For all its rich indigenous culture and history, Chiapas has surprisingly few ancient ruins open to the public. But what it lacks in quantity it more than makes up for in quality, boasting some of the most stunning examples of Maya architecture, design, carvings, and paintings. The Palenque archaeological site is the crown jewel, of course, not only of Chiapas but of the entire Maya world. Though fairly modest in size and scale, Palenque exudes a sense of class and sophistication that has captivated visitors for decades, even centuries. (The town of Palenque, unfortunately, is decidedly less lovely, and the difference can be jarring.)
South of Palenque, the Río Tulijá flows out of the mountains on a limestone riverbed that gives the water a radiant turquoise color. Three popular attractions—the 30-meter Misol-Há waterfall, Agua Clara swimming and recreation area, and especially Agua Azul National Park, an impressive series of powerful waterfalls and blue-hued swimming holes—are great for escaping Palenque’s sticky lowland heat. Tour agencies in Palenque offer recommended day trips there.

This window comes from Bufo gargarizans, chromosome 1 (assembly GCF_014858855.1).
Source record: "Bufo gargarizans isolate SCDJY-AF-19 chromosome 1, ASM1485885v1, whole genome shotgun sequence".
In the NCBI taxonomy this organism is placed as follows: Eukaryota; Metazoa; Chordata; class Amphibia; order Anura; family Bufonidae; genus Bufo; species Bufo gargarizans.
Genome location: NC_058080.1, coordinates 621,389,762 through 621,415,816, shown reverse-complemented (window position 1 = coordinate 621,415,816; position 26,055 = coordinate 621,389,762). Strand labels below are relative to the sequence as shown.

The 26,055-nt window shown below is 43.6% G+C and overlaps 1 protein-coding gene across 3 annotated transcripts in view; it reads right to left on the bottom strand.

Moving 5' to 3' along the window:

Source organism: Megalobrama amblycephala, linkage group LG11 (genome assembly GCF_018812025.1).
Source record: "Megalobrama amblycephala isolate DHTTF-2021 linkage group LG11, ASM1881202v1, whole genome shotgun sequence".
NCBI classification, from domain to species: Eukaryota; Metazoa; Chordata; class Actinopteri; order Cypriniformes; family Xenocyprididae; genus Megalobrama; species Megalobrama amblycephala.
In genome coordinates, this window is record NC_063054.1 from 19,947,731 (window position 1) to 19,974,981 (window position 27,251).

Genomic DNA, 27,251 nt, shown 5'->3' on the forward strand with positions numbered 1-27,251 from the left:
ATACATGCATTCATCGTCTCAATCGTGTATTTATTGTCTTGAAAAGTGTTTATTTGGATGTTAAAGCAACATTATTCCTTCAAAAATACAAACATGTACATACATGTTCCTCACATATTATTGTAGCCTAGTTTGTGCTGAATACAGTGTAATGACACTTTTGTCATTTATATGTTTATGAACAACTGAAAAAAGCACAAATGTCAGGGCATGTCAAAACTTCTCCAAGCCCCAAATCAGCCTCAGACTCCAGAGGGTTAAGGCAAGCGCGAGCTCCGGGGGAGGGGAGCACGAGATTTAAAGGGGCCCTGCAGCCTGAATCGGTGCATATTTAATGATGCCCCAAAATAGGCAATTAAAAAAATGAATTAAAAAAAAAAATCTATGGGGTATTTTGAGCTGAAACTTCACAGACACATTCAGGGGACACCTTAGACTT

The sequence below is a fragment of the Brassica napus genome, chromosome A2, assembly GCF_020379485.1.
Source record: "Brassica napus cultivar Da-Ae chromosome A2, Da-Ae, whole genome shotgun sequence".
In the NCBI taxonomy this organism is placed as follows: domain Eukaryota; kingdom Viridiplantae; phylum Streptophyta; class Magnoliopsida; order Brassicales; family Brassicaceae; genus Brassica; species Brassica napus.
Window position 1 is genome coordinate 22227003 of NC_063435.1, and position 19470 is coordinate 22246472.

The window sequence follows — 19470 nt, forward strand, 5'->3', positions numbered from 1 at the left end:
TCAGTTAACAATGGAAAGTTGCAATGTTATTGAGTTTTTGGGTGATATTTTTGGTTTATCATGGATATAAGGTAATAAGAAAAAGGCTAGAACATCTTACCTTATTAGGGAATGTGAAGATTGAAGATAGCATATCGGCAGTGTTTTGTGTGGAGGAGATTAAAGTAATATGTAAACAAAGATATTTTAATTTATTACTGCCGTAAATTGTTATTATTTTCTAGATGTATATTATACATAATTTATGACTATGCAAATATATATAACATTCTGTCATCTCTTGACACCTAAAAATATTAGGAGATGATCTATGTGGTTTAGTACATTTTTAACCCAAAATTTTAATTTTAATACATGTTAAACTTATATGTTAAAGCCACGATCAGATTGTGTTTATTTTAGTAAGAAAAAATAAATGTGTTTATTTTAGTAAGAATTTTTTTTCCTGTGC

Further south, the medium-sized city of Ocosingo is home to the terrific Maya ruins of Toniná, easily one of the best-kept secrets in Chiapas. The ancient city climbs a steep hillside, with elaborate temples, impressive stucco friezes, and expansive views of the surrounding countryside; there’s an excellent museum, too, a rarity among Maya sites. Located halfway between San Cristóbal and Palenque, Toniná is an easy and logical layover—welcome, even, if the corkscrew highway has you feeling green—yet amazingly few people stop.
Ocosingo is also the starting point for an arduous but rewarding journey to Laguna Miramar, a pristine lake deep in the Lacandón rainforest.
© Liza Prado and Gary Chandler from Moon Chiapas, 1st Edition